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What is a Schedule 5?

August 11, 2015

Tax Question:

What is a schedule 5 as part of a T2 corporate tax return?


Schedule 5 allocates the taxable income of a corporation amongst the provinces of Canada in which it has a permanent establishment so that provincial tax rates are correctly applied.


If your business operates with a permanent establishment in more than one province, your taxable income must be allocated amongst these applicable provinces. Taxable income is allocated amongst these provinces using schedule 5. This allocation includes a calculation using gross revenues and salary and wages paid that are applicable to each province. A corporation’s proportion of salaries and wages paid within a province of permanent establishment is compared to the total salaries and wages paid and then added to the proportion of gross revenues from that same province compared to the total gross revenues. This number is then averaged and used to allocate taxable income to that province. For example, a corporation with a permanent establishment in BC and in Ontario:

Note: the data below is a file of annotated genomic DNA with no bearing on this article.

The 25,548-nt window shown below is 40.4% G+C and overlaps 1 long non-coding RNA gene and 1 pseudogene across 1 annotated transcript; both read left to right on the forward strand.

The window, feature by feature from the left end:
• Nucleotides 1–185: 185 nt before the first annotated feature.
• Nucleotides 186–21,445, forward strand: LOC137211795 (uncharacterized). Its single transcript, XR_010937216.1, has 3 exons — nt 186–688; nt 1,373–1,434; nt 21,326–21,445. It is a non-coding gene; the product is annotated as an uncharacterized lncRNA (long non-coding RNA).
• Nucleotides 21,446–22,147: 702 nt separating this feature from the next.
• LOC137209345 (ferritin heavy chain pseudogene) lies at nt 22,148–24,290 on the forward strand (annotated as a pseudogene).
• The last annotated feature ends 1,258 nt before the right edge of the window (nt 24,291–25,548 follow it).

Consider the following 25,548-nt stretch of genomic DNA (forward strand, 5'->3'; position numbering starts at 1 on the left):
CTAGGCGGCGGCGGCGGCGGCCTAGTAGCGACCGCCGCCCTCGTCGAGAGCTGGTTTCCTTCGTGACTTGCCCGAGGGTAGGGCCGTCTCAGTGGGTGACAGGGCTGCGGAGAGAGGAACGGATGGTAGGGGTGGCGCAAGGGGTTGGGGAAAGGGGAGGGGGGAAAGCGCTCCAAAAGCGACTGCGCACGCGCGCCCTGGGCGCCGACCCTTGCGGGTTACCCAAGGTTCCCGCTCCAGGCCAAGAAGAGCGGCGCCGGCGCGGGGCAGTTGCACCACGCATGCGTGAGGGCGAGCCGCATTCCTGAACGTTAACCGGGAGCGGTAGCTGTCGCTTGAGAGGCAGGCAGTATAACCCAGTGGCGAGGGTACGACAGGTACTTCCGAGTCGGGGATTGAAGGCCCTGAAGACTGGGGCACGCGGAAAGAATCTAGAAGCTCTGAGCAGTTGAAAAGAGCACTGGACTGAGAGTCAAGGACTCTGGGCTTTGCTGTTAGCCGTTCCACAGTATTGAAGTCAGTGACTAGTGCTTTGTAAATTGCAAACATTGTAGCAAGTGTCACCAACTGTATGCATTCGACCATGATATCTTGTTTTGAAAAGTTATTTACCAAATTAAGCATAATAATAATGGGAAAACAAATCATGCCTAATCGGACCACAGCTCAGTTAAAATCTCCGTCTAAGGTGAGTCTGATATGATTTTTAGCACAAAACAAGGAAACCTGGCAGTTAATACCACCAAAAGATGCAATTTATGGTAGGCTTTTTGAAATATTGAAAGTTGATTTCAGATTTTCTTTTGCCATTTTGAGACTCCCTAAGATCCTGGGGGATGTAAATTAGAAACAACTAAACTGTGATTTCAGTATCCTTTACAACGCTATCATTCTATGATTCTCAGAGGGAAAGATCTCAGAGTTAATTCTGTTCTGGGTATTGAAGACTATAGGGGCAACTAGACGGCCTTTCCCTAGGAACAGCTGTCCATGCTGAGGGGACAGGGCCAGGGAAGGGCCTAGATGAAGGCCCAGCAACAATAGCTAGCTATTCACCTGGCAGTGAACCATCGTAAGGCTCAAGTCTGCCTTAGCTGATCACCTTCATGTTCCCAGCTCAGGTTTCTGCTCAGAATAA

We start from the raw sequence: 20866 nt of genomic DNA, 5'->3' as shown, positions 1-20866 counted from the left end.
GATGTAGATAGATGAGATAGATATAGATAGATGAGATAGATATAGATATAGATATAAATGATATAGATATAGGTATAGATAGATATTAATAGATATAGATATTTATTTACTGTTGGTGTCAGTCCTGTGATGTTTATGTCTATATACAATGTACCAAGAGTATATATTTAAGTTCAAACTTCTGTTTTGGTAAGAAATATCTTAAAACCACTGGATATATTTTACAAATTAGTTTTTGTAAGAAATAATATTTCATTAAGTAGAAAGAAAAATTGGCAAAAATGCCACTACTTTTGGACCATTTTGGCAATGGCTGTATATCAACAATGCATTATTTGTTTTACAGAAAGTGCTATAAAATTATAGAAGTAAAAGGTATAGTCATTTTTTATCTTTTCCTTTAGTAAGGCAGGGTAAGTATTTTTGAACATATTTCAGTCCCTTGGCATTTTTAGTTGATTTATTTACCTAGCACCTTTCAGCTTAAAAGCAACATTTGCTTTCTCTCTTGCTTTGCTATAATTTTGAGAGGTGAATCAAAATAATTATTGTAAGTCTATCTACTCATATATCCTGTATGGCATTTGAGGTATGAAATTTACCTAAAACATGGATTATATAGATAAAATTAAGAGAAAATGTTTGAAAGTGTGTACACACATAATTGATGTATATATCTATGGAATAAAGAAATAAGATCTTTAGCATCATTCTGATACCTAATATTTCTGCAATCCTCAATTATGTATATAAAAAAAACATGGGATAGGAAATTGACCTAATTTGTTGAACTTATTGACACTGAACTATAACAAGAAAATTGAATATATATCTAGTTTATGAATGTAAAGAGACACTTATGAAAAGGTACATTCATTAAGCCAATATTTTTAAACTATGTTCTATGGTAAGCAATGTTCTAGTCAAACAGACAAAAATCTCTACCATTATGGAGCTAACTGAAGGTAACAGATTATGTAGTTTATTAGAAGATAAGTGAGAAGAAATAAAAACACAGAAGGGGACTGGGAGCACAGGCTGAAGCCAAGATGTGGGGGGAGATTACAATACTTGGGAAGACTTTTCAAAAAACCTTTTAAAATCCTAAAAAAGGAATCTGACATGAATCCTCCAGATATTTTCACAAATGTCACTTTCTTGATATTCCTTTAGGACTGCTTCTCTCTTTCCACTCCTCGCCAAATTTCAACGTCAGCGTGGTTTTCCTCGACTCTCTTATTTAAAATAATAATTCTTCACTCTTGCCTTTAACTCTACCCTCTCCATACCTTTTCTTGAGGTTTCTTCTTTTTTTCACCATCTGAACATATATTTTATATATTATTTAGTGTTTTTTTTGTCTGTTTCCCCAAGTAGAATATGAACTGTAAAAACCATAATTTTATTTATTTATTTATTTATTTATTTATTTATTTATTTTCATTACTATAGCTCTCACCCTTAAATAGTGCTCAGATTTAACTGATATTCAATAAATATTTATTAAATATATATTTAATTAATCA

• Wages of $500,000 in Ontario and total wages are $2,000,000.
  • Gross revenues of $1,000,000 in Ontario and total gross revenues are $10,000,000.

The formula for allocating taxable income would be ($500,000/$2,000,000 +$1,000,000/$10,000,000)/2 or 17.5% of taxable income would be taxed in Ontario. The remaining 82.5% would be taxed in BC.

In BC, the provincial corporate tax low rate is currently 2% lower than it is in Ontario. Therefore, the provincial location of permanent establishments and allocation of taxable income can have a significant impact on your corporate taxes owing. A good thought for tax planning is to control where you have a permanent establishment. You should also think about how you would allocate profits versus how schedule 5 allocates profits. Your allocation might save you taxes, but not fit in the rules of how schedule 5 works.

If you would like more information on this topic, please contact a member of the Empire CPA team by filling out the contact form below.

Canadian and foreign tax laws are complex and have a tendency to change on a frequent basis. As such, the content published above is believed to be accurate as of the date of this post. Before implementing any tax planning, please seek professional advice from a qualified tax professional. Empire, Chartered Professional Accountants will not accept any liability for any tax ramifications that may result from acting based on the information contained above.

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